Apart from Philipe, this movie fails on so many levels. Granted, many of its failures are due to the era in which it was made. Yet, some of these flaws are too egregious to ignore.
The most obvious failing is the soundtrack. It was accurately described by Rob Vaux of the Flipside Movie Emporium as “the worst soundtrack ever composed.” Plagued by stereotypic 80s music, the soundtrack is completely out of place almost the entire movie, creating a disconnect with the story. This dissonance is so distracting, it makes the film difficult to take seriously.
The director, Richard Donner, also failed to make his shots look right. While Donner did an excellent job scouting out beautiful Italian locations for filming, he failed to make the color and light look appropriate. The most noticeable problem is that it was nearly impossible to tell when it was day and when it was night. In a film where two important characters change form when the sun rises and sets, it is important to make that a clear distinction. One particular scene, where the change was an important plot point, was especially guilty of this error.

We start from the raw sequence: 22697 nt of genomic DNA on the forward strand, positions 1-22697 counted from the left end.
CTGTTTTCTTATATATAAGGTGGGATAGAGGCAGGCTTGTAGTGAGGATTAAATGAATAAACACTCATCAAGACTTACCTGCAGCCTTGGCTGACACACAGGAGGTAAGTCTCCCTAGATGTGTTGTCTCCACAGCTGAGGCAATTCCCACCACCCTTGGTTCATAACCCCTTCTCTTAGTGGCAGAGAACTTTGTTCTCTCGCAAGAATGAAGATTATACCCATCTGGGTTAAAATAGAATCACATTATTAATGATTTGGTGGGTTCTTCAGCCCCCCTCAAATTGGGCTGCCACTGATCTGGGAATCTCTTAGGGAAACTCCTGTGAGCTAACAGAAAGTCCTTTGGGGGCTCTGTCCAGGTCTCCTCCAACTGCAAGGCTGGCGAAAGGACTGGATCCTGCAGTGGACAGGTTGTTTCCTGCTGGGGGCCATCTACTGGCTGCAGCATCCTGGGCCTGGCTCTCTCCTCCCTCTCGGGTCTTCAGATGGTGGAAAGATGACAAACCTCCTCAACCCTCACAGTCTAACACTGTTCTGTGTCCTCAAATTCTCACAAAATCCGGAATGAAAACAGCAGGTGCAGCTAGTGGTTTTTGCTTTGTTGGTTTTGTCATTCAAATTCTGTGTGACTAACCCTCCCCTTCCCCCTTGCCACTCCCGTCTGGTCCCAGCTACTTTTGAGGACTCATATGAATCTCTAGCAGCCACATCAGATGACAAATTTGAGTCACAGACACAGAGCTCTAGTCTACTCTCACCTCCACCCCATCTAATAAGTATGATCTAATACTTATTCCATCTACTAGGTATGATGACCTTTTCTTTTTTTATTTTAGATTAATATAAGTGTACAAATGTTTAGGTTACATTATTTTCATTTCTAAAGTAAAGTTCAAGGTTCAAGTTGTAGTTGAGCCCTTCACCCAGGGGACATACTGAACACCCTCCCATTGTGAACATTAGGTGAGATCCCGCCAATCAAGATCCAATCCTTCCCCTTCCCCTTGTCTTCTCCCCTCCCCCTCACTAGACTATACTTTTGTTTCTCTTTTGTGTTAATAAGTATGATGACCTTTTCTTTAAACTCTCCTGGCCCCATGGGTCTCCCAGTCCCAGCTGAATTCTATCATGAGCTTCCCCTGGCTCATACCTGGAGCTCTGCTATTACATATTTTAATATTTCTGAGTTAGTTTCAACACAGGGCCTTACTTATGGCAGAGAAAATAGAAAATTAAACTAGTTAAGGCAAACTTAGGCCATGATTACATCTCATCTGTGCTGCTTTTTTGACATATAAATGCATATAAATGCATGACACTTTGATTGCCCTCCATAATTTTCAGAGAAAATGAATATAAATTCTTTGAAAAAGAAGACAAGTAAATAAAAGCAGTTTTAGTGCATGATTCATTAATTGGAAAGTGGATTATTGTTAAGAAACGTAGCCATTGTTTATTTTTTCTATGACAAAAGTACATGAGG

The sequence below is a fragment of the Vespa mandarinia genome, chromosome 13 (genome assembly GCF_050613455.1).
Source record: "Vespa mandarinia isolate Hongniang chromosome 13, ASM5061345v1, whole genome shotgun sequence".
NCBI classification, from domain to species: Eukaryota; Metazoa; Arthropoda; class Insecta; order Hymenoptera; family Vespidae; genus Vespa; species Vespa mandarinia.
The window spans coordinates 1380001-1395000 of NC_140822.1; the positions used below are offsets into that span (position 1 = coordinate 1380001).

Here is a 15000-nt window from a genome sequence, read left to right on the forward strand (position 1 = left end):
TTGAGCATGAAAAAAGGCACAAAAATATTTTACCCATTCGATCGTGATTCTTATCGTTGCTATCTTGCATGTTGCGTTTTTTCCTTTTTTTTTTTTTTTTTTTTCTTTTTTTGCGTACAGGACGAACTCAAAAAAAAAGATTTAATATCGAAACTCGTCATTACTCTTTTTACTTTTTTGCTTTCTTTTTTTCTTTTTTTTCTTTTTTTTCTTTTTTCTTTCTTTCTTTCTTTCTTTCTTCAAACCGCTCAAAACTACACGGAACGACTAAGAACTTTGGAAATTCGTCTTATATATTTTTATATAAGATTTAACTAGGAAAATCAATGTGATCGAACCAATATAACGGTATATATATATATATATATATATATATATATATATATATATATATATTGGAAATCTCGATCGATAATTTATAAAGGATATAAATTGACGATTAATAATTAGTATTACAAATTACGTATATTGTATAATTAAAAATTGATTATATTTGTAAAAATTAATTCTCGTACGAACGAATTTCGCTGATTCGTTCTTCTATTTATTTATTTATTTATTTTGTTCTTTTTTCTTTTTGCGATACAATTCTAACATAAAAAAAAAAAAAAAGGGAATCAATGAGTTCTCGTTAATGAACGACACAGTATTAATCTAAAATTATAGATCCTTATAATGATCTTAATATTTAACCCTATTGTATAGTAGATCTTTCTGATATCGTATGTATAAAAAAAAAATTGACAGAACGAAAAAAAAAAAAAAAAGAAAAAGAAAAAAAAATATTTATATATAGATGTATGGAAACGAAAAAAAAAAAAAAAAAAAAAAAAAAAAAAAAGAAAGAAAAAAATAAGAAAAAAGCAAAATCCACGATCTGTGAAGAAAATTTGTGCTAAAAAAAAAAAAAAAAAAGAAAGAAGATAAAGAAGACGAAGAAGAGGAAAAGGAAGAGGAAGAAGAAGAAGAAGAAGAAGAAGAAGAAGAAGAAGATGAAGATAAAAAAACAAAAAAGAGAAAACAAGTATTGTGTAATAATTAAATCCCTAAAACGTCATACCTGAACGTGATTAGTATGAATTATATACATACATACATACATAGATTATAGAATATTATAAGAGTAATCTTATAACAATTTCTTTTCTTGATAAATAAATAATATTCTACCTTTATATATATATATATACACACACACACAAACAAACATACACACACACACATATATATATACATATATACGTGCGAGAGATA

Moreover, there are two other elements of this movie Donner overlooked. For example, nothing in the film explains the contrast between how unceremonious the change is in the above mentioned scene and how extravagant it is in a scene towards the end of the movie. Also, a good director keeps extras from upstaging the dramatic moments of the film with comically bad reactions to the main action of the film. One such extra can be seen adding humor to a dramatic death near the end of the film. The performance is so tragically bad it is reminiscent of a sketch from BYUTV’s Studio C.
Despite its faults, Ladyhawke is worth seeing. However, the film should be watched with friends with excellent senses of humor, so that the films flaws are not suffered through, but rather laughed at and are mocked.